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Question on Sexually Explicit School Library Books Upsets Virginia Parents

Question on Sexually Explicit School Library Books Upsets Virginia Parents

Banned books and Spotsylvania County Superintendent Mark Taylor

They say they can’t access their children’s school records without first answering a question they believe is political and asked in bad faith.

Parents in a Northern Virginia school district say they cannot access their school’s online portal unless they answer a question on the site about their children’s access to “sexually explicit” materials in school libraries.

Conservatives in the district had previously suggested burning books they disagreed with, and critics of the question believe this is an extension of that situation.

As parents in Spotsylvania County attempted to log on to the school’s portal, ParentVue, last week, they suddenly were asked to choose between the following options: “Yes, I want my child to have access to sexually explicit content in the school libraries” or “No, I do not want my child to have access to sexually explicit content in the school libraries,” Washington, D.C.’s NBC affiliate WRC reports.

Parents of students are required to answer this question on a page titled “Explicit Content Access” before getting access to their ParentVue account, which allows them to see their students' schedules, grades, and other important records.

Some parents showed the news station that they could not access their students’ records without first responding to the mandatory prompt.

Superintendent Mark Taylor denied to WRC that parents were blocked from accessing ParentVue unless they responded to the question.

“You’re mischaracterizing the truth,” he claimed. “Their access to ParentVue is not blocked. If they answer yes, if they answer no, if they don’t answer, their access to ParentVue is not blocked.”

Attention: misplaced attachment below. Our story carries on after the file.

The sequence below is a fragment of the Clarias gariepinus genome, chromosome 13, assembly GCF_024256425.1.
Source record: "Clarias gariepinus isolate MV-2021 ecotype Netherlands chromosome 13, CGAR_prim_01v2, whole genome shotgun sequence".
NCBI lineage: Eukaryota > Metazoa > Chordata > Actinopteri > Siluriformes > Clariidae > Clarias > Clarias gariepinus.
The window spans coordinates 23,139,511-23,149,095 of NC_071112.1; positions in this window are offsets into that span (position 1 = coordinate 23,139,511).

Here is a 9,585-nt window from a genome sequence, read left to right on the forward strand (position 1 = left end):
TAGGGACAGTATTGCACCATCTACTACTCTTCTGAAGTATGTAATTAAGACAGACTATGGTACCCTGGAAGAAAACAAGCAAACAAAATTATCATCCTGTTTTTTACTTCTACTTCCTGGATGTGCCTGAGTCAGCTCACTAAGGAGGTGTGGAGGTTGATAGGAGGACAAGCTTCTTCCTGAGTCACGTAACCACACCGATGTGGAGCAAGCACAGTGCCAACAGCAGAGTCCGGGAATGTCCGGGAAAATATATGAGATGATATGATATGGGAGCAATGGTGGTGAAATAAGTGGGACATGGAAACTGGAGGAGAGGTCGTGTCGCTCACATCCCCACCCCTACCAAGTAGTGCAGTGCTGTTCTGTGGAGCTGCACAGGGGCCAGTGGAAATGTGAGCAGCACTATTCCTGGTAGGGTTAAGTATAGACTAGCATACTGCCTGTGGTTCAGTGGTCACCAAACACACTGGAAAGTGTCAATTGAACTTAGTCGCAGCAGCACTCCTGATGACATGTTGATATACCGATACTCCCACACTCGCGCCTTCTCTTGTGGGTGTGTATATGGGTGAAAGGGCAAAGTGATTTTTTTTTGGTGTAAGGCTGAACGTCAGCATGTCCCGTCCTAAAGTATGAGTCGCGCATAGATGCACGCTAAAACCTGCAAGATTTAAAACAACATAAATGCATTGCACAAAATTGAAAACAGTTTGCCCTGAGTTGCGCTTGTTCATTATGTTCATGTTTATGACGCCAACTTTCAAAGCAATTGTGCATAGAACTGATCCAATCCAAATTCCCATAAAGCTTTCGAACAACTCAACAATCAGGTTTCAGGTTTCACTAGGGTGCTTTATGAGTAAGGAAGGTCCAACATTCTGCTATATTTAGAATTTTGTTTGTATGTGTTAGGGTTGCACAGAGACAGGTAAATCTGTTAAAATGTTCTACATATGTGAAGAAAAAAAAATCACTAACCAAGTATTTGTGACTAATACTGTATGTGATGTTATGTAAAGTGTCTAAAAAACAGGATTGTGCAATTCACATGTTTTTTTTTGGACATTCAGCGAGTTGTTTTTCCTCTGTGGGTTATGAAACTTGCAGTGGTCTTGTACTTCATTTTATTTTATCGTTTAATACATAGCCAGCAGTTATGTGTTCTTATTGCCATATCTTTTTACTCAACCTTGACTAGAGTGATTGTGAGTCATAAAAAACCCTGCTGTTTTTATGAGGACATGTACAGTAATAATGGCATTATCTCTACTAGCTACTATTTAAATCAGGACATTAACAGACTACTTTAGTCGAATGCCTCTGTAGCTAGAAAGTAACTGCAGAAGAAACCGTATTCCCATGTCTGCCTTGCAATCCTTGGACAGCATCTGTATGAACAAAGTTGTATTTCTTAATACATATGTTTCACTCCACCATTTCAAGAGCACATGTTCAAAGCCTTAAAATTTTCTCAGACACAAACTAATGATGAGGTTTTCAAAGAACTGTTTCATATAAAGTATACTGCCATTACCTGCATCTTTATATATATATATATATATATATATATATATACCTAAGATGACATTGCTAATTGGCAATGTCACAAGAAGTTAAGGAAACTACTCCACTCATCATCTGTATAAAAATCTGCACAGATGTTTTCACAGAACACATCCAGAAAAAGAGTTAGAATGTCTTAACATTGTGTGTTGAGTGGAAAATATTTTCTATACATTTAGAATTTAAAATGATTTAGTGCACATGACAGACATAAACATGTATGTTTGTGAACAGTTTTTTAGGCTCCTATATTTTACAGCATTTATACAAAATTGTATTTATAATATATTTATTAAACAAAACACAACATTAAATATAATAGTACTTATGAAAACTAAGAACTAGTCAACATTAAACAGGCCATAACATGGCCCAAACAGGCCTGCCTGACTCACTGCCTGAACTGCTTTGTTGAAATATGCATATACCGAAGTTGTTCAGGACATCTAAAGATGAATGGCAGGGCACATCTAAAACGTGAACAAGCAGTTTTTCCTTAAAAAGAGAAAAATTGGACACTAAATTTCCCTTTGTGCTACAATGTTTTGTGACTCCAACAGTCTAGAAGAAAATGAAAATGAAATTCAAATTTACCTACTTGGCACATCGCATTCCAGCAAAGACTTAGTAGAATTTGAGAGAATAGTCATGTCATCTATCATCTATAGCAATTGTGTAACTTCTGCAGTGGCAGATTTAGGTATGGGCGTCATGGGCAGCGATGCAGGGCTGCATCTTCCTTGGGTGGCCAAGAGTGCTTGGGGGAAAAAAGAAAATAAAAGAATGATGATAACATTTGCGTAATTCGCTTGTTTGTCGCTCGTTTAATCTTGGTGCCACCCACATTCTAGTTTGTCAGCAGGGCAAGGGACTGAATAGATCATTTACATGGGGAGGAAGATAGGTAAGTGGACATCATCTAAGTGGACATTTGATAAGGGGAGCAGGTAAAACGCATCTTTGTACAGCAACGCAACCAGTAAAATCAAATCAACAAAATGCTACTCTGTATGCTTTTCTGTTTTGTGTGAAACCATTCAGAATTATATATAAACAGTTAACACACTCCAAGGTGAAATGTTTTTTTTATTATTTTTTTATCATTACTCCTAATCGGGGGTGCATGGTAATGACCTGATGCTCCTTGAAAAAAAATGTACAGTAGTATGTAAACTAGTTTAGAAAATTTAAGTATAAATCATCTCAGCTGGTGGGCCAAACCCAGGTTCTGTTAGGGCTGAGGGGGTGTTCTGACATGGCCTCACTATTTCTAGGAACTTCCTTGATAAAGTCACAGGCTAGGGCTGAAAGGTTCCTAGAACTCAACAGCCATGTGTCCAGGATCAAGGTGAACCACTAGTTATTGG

But, many parents have reservations about responding to the question because there are no criteria defining what books or content in books are considered sexually explicit.

They are concerned that the question being framed the way it has been is confusing, misleading, and possibly a way to justify banning certain books, mostly about or by LGBTQ+ people.

“I feel like there is no way to answer this without giving them some sort of power. That’s what they are essentially doing. They are trying to empower their own agenda by making you think it’s giving you a choice,” said former Spotsylvania teacher Maria Garcia, a parent in the district.

Another mother, who selected yes as her response, explained why she wasn’t hesitant about the decision.

“I don’t want to limit the books they have in the library,” Michelle Beardsley told the station. “A lot of the books that other school systems have gotten rid of, I think, is absolutely ridiculous.”

Taylor explained in a message to parents why the question was posed.

“With nearly 400,000 volumes in our school libraries, we want to be vigilant about protecting the wishes of all SCPS parents,” Taylor wrote. He added, “Your decisions will help guide policy and ensure we respect your concerns and preferences.”

Taylor says the library’s online book checkout system tracks students whose parents prevent them from accessing sexually explicit material.

When Taylor was confronted with people’s concerns about the question, he said it was "a simple question."

“I disagree with the characterization that that’s a loaded question,” he said. “It’s a plain question. Do you want vanilla or chocolate? Coffee with cream or coffee black? Do you want your child exposed to this material or not?”

Spotsylvania County Public Schools conservative board members proposed banning and burning some LGBTQ+-themed school library books in late 2021. More than a dozen books have been culled since then.

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